The statistics are presented at every opportunity: Finns are the people with the highest consumption of coffee in the world, at 12 kilos per person per year. But those are averages, and those don’t necessarily tell the real story of who’s drinking what.
Inspired by this recent article from the Washington Post, detailing the spread in the alcohol consumption of the American populace (long story short: 30% don’t drink at all; the top 10% consume fully half of the alcohol(!)), it would be interesting to see whether any statistics like these existed for coffee. After all, the history of coffee in the Nordic countries closely mirrors that of alcohol.
With Finns being the übermensch of global coffee consumption, a society so saturated by coffee that the market is literally maxed out (“they couldn’t drink more if they tried“), Finland felt like the natural choice to investigate.
As of July 2014, Finland has an estimated population of 5,268,799. 15.8% of those are 14 or younger, so 84.2% of the population qualify as potential coffee drinkers: 4,436,329 people.
In 2010, Finnish coffee roasters produced 46.4 million kilos, 7.3 million were imported, and just short of 1 million kilos were consumed as instant coffee. 94% of the coffee was sold and consumed as a light filter roast. That’s 54.7 millions altogether: 12.33kg per coffee drinking Finn.
At 60 grams per litre, that’s 205.5 litres of filter coffee, or 0.56 litres per day. Suddenly the massive 12 kilos per person doesn’t feel that extreme, despite being fully 20% higher than that of the runner-up, Norway, and miles above the global average.
For whatever reason, a statistical “cup” appears to be a tiny 1 decilitre; 10 cups per litre. It seems strange to think that anyone today would refer to anything that small as a full cup of coffee, but it is useful as a statistical shorthand.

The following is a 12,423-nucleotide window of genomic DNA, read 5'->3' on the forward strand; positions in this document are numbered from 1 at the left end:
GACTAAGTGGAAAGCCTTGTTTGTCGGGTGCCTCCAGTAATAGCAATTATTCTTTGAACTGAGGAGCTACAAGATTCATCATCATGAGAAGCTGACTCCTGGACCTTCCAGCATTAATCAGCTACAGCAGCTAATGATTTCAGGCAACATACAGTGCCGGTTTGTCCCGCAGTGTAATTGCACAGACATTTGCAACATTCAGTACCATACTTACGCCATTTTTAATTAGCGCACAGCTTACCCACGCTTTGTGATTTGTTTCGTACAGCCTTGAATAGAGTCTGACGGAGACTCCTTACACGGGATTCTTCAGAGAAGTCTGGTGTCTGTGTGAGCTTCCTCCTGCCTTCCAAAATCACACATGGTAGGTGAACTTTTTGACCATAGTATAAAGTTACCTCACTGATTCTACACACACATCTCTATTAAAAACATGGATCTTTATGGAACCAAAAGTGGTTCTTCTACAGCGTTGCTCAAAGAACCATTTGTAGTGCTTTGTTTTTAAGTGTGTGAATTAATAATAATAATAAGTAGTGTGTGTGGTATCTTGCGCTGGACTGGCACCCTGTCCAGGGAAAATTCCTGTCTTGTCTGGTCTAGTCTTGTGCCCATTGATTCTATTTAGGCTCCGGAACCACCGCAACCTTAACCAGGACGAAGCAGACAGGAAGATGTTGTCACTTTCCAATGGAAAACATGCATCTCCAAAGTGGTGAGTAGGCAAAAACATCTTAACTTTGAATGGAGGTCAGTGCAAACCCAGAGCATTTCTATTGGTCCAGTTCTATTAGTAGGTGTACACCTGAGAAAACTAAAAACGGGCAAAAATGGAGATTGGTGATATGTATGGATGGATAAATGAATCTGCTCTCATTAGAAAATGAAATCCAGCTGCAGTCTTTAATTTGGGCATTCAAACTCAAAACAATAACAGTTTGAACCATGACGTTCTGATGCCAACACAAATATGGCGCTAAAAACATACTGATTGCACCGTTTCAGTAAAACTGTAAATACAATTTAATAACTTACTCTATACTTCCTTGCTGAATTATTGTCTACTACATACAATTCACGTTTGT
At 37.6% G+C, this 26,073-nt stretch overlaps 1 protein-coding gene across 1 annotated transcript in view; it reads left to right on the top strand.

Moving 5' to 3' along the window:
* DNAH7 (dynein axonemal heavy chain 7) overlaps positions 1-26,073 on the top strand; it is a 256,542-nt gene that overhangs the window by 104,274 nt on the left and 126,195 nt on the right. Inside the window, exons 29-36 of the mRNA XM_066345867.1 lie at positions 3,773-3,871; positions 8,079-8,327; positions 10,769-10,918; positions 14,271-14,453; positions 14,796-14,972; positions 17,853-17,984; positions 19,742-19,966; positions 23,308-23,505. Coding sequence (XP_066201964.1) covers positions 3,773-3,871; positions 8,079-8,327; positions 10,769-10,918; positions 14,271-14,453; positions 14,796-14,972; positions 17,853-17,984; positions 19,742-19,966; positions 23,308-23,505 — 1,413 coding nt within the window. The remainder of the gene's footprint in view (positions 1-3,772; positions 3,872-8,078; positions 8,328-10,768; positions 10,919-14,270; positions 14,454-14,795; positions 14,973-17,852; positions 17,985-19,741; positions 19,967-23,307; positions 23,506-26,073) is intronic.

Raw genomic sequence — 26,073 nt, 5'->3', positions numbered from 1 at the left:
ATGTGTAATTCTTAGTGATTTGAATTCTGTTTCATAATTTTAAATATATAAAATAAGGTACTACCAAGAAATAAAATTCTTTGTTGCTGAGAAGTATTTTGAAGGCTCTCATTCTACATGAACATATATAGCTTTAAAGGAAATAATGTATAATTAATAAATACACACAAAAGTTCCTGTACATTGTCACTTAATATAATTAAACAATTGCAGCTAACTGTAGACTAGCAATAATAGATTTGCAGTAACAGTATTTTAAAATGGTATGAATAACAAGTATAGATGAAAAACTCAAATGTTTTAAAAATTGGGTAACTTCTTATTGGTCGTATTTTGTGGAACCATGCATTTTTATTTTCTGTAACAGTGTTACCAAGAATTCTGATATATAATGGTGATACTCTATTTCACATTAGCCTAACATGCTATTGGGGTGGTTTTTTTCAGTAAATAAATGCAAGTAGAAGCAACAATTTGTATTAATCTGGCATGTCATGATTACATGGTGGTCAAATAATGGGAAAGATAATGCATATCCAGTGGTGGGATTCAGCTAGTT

Finding more specific data than an average was difficult, but eventually a 1987 Finnish research paper on cholesterol and coffee presented us with an interesting table. Based on the self-reported consumption of nearly 10,000 Finns between the ages of 25 and 64, it offered something that had been missing: data about who’s drinking what.
Across all age demographics, a staggering 14% of men and 6% of women reported consuming more than 10 cups of coffee per day — twice the national average. 5% of each gender consumed no coffee. Unfortunately the real hardcore coffee drinkers are impossible to separate out, as the dataset doesn’t specify how many cups beyond 10 they enjoy in a day. But let’s try to have some fun anyway!
Unifying the dataset (averaging gender splits) and going with median cup values over ranges (>10 set to a conservative 11), we find the following: the bottom 26.5% of the population consume 8% (1,907,621 cups) of the coffee, the middle 50.5% consume 50% (11,201,728 cups) and the top 23% consume 42% (9,493,742 cups).
Not quite as dramatic as the alcohol statistics from the Washington Post article, but food for thought, nonetheless. However, if the top consumer demographic averaged 14 cups per day, they’d tie the majority for consumption (at 46%)!
Using the men’s splits only, we see a starker difference still: the bottom 25% now consume a scant 7% (1,774,531 cups), the middle 46% consume 42% (10,203,554 cups) and the top 29% consume 50% (12,155,539 cups).
The question remains: how many Balzac equivalents (some say he went through 50 cups of coffee per day) are sitting in Finland, right now, buzzing? We might never know; in any case it’s doubtful they’d be able to operate a keyboard!
How many statistical cups of 1 decilitre (3.38 fl oz) do you go through on an average day?
Kahvi Siskot photo by flickr user Chris Brown